Lawmakers in Minnesota are going ahead with a new bill that significantly increases the penalties for hate-motivated crimes in the state.
The Senate Judiciary Committee passed a measure on March 18 that increases the maximum penalties awarded for felony assaults motivated by the victim’s religion, skin color, race or ethnicity by 25 percent.
The new bill increasing the penalties was introduced by Senator Ron Latz following an incident at a Coons Rapids Applebee’s restaurant in October 2015 in which a woman was attacked by a fellow patron for speaking Swahili.
The alleged attacker in the incident was charged with third-degree assault by the prosecutors and not with a hate crime. Currently the maximum penalty for hate crimes in the state is a gross misdemeanor. Senator Latz explained the rationale behind the new bill, explaining that it will allow prosecutors to ask for harsher penalties for perpetrators of hate crimes.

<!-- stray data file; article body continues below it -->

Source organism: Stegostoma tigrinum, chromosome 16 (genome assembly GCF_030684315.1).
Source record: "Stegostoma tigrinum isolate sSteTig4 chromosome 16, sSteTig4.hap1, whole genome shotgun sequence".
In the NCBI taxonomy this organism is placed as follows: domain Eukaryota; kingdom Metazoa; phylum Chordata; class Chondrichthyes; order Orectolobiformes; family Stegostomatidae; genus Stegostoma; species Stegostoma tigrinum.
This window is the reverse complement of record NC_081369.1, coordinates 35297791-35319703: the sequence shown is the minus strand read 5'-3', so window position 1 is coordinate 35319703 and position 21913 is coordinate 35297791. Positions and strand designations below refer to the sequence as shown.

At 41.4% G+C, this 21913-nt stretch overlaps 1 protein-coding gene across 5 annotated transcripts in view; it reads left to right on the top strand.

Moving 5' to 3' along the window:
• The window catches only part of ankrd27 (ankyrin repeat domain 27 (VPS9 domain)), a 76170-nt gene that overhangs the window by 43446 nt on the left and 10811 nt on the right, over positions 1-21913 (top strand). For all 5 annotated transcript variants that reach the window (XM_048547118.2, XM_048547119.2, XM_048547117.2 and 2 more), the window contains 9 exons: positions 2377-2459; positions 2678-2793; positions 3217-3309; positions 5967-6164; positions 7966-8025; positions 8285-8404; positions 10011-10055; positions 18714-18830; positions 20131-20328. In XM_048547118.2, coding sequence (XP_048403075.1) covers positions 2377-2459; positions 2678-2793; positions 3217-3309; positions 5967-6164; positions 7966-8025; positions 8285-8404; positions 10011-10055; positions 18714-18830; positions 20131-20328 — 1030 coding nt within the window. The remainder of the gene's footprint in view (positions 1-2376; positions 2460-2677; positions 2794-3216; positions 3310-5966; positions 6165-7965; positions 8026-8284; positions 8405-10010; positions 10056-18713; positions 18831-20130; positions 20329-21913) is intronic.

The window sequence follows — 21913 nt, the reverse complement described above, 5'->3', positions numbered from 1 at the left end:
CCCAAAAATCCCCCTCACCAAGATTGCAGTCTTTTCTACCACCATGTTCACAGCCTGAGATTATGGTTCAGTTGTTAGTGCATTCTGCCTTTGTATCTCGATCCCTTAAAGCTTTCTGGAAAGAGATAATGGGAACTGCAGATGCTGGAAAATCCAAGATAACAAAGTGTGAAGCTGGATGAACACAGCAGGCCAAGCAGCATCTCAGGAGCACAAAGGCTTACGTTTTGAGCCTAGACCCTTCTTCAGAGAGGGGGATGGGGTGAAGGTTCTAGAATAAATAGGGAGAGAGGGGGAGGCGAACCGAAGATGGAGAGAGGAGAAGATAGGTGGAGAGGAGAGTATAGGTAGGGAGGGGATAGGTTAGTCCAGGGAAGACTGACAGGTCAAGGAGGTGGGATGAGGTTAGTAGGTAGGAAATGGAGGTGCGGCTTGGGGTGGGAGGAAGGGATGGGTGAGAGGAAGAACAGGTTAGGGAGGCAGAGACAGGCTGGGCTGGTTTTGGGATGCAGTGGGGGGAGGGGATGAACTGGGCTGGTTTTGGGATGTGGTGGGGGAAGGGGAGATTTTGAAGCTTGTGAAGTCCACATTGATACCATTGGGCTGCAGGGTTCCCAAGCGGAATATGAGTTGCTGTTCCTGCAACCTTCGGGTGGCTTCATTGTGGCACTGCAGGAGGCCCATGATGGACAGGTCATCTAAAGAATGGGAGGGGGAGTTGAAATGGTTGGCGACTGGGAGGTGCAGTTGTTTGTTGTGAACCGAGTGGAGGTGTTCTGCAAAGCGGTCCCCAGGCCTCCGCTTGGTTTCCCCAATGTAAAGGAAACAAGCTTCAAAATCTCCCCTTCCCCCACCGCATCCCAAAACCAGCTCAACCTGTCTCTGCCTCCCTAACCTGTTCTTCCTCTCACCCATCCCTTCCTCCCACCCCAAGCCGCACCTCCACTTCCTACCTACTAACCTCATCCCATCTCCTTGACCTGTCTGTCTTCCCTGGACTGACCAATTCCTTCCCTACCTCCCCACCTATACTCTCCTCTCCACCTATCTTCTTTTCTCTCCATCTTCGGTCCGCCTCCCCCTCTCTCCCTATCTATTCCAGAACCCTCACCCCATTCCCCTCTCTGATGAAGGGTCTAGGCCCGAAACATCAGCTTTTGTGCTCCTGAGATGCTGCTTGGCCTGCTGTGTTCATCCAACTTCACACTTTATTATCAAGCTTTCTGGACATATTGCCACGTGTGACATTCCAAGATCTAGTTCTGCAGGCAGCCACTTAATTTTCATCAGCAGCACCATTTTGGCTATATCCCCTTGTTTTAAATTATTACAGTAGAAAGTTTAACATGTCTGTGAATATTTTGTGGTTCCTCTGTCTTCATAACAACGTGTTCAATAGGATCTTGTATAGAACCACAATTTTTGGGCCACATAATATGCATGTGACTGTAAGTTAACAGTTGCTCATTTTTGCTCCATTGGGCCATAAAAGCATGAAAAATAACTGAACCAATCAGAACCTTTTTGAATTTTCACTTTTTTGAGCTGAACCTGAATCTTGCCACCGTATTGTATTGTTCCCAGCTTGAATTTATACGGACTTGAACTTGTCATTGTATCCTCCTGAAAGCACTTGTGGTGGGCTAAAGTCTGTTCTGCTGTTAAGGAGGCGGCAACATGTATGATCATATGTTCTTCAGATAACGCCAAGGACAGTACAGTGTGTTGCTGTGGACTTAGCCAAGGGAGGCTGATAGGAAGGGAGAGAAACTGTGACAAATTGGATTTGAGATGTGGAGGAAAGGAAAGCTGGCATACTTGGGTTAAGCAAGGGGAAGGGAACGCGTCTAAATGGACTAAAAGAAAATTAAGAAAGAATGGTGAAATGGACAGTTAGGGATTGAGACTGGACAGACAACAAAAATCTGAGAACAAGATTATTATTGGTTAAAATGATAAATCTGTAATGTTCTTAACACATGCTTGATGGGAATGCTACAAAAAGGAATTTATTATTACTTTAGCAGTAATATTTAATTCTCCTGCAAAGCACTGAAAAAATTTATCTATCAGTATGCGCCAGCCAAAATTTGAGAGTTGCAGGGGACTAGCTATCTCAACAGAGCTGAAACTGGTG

Several senators have questioned the new bill. The top concern is that it does not address the “real issues” and favors the victims of hate crimes over victims of other assaults motivated by reasons such as anger or vengeance. Many questioned why the penalties for hate-motivated assaults must be increased while the penalties for felony assaults remain the same. Senator Latz argued that hate-motivated crimes were “uniquely corrupting” for the society and required extra penalties.
The bill increasing the penalties for hate crimes currently applies only to felony assaults. However, many lawmakers are interested in widening its scope in the future.
Although this new bill passed the Senate Judiciary Committee and has been referred to the Senate Finance Committee, it will have to cross a number of additional hurdles before it becomes a law.